Monday, February 21, 2011

Play: What happens in Weirs Beach

Nine years ago my husband and I spent our February vacation week in Las Vegas.  We dressed up, gambled unsuccessfully, ate in restaurants with no children's menu, drove a convertible to the Hoover Dam, and saw Tom Jones live in concert.

Yesterday we commemorated our long ago trip with a day at the Guinness-confirmed World's Largest Arcade in Weirs Beach, New Hampshire --sort of like a kiddy Vegas.  Actually, as it is in a part of New Hampshire that sorely lacks the glamour of Vegas, it's more a kiddy Reno. Maybe a kiddy Laughlin? 

The arcade was a two-hour drive north, only a day trip but completely outside of our realm.  As snowy mountains came into view and the road dipped down next to a frozen lake dotted with ice shanties, my husband remarked, "This is a real adventure." 

And in that instant he reframed the day for me.  What I had seen as a way to pass a winter Sunday, a trip to a glorified Chuck E. Cheese, was lit with the spark of the unknown.  I love adventures, the novelty, the possibility, the discovery, and suddenly this was one.

The arcade, like Vegas, was a lot of bad carpet, dimly-lit rooms and people with cups full of change shuffling around glassy-eyed.  The girls and I left my husband in a dark upstairs room filled with towering rows of classic arcade games and blaring Boy George.  In this room, which intimidated me just as much as those roped-off areas in Vegas where high rollers play inscrutable games like Baccarat, my husband passed some time with Ms. Pac Man and recorded the high score on Galaxian.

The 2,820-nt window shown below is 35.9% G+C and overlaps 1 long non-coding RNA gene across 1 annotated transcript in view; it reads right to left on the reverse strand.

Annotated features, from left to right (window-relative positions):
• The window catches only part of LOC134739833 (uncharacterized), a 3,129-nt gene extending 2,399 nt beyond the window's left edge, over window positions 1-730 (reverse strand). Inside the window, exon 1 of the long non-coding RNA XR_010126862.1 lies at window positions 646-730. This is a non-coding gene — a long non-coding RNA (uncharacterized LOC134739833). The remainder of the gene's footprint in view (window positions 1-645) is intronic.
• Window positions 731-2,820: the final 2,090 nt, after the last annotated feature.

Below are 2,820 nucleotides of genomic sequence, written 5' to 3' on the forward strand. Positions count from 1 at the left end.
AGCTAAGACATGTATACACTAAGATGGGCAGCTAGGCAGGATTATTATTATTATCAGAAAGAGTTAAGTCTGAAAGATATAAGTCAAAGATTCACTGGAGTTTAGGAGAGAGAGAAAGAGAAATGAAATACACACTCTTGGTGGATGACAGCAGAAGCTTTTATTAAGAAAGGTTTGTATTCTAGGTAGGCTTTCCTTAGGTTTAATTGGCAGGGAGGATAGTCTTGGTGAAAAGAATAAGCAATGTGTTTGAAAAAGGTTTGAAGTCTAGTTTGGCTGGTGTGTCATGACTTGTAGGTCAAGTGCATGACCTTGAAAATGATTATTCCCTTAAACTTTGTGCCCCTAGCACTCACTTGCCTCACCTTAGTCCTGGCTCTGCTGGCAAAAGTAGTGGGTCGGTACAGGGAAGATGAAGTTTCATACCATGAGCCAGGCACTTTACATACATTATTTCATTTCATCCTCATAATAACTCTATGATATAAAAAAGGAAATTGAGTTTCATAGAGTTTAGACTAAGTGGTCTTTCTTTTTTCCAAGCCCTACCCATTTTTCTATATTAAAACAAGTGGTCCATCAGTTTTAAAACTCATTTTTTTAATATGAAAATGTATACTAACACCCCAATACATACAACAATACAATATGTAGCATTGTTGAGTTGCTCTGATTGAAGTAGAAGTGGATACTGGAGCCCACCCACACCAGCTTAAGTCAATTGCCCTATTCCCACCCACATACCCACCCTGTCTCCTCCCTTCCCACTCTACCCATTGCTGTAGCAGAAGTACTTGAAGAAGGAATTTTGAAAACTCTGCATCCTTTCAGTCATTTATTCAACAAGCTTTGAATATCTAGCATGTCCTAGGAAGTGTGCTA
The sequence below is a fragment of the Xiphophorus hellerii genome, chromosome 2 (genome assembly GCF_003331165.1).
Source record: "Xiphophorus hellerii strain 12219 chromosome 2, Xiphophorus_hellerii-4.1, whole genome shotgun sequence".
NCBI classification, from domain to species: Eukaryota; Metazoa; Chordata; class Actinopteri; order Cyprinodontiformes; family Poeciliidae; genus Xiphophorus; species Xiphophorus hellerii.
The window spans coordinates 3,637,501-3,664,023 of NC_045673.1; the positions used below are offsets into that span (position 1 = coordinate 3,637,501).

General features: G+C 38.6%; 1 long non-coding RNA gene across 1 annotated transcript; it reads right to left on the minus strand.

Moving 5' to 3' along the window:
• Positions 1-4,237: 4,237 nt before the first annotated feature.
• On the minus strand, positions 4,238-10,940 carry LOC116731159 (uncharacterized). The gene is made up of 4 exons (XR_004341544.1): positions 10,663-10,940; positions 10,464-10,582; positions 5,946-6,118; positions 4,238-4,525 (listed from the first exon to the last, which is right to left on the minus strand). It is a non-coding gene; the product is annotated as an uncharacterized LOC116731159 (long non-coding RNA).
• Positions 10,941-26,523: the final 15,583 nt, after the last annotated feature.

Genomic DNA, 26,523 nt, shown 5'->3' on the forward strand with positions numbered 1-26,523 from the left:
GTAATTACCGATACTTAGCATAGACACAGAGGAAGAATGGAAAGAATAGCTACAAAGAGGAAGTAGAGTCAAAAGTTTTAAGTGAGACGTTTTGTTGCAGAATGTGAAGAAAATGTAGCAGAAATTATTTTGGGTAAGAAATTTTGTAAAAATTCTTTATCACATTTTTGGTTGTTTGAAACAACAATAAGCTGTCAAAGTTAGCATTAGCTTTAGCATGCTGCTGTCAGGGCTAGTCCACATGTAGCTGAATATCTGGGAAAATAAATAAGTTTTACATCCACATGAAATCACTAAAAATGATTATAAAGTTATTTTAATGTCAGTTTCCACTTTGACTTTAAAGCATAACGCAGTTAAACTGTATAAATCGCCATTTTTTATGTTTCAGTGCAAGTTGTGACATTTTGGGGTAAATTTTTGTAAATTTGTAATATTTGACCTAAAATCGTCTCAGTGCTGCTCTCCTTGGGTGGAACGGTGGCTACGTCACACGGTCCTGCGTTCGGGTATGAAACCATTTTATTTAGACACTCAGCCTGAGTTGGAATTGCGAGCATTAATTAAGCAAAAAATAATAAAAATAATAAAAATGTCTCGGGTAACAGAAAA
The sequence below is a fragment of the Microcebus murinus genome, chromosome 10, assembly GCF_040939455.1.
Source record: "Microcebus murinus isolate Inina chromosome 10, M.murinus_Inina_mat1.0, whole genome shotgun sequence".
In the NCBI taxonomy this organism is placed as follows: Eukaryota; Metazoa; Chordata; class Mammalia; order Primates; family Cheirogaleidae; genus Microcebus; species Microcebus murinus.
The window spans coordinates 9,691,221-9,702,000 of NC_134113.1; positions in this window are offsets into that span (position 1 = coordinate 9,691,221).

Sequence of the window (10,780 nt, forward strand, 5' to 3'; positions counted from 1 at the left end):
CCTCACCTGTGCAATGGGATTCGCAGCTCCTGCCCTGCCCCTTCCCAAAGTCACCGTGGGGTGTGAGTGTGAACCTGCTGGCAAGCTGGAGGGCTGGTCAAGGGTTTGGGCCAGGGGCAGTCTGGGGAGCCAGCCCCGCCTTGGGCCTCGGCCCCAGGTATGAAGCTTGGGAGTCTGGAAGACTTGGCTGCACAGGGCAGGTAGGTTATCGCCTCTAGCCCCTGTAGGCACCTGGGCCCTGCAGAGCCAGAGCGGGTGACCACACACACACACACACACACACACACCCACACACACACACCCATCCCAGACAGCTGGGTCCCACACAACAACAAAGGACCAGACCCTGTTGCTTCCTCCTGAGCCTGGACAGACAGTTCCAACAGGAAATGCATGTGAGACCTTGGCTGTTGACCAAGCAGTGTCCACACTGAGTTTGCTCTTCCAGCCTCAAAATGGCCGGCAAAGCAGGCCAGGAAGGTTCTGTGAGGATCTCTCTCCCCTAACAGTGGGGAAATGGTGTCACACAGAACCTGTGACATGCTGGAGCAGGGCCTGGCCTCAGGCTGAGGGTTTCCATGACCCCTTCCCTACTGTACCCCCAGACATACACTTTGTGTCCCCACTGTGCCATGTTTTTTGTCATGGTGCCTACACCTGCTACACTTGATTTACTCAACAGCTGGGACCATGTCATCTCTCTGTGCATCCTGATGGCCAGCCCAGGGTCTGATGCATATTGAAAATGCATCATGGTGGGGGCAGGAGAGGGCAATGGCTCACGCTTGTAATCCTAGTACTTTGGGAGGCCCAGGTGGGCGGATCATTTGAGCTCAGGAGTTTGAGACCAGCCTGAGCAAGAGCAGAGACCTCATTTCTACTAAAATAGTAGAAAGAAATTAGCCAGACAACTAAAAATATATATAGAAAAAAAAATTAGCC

Instead of spending the night blowing our cash at video blackjack in hopes of scoring a few free Heinekens, the girls and I spent the afternoon dropping $20 winning the tickets that we traded in for two ring pops at the end of the day.  Rather than spinning around on a thrillride 1000 feet above the Strip, my husband and I watched the girls take turns on mini ferris wheel that lifted them at least 5 feet.

On the way home, we did not have kobe beef carpaccio for dinner.  Instead my husband made a quick turn in to a strip mall "diner" with a rusted pink Cadillac for an awning, and before I could question the cleanliness or the menu he reminded me meaningfully, "This is an adventure."  The sides featured cottage cheese, mashed turnips and pickled beets and every plate came adorned with a frill of kale and an orange slice, and save for the newborn that the elderly hostess was cradling we were the youngest people there by 30 years.  We had breakfast for dinner and it was delicious.

Before we had kids our exploits used to go well beyond Vegas: snorkeling in foreign waters, flying off to Europe, bargaining with street vendors, navigating public transportation without the benefit of understanding even the alphabet in which our directions were written, riding a tuk-tuk through crowded Bangkok streets, riding an elephant through a Balinese forest.  I loved these trips, loved the thrill of stepping off the plane and breathing in the air of a place that I'd never been before and where I knew not a soul.

There are days when I really, really miss the grand scale of our old adventures.  But yesterday was not one of those days.

No comments:

Post a Comment